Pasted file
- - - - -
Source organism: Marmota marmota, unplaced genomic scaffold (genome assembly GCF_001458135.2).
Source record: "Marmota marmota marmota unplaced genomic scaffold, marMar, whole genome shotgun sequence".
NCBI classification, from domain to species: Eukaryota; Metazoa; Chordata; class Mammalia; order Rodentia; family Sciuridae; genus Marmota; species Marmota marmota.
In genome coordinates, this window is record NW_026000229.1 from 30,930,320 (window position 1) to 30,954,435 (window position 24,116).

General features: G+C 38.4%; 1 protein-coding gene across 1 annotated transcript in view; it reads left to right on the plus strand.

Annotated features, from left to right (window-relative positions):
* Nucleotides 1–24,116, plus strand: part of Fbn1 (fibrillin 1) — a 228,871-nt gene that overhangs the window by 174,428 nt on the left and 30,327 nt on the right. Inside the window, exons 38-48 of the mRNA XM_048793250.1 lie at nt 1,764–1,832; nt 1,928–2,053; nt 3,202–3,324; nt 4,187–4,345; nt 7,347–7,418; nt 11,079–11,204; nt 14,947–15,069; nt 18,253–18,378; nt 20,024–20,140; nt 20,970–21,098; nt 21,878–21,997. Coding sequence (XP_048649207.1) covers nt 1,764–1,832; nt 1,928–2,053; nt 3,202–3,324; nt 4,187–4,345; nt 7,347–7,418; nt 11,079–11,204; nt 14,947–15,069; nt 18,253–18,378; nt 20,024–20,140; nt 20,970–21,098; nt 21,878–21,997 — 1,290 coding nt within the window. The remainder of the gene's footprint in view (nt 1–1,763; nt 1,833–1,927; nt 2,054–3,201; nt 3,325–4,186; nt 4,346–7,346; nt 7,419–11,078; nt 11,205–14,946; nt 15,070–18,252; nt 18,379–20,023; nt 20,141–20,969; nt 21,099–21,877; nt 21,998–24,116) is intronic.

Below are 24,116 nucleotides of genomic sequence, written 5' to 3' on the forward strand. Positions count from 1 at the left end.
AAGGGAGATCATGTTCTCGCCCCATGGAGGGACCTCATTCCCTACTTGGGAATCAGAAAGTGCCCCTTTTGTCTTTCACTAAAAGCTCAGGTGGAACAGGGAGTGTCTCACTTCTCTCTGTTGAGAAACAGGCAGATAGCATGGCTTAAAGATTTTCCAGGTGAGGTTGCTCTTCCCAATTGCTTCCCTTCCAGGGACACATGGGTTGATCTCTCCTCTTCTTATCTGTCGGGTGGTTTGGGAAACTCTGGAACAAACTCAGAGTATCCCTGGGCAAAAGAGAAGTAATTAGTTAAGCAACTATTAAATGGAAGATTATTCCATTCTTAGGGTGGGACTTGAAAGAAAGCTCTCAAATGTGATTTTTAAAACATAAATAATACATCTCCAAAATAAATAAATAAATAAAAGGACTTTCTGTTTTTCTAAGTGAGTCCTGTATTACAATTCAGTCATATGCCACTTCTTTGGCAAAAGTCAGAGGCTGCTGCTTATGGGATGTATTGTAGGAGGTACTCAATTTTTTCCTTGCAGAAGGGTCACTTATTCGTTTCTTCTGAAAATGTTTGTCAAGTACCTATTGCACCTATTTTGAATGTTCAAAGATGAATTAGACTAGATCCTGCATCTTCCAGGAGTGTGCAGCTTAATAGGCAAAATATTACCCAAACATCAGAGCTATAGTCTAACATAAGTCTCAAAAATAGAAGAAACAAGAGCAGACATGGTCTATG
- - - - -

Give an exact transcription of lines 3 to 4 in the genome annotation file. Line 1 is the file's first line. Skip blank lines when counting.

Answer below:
NCBI classification, from domain to species: Eukaryota; Metazoa; Chordata; class Mammalia; order Rodentia; family Sciuridae; genus Marmota; species Marmota marmota.
In genome coordinates, this window is record NW_026000229.1 from 30,930,320 (window position 1) to 30,954,435 (window position 24,116).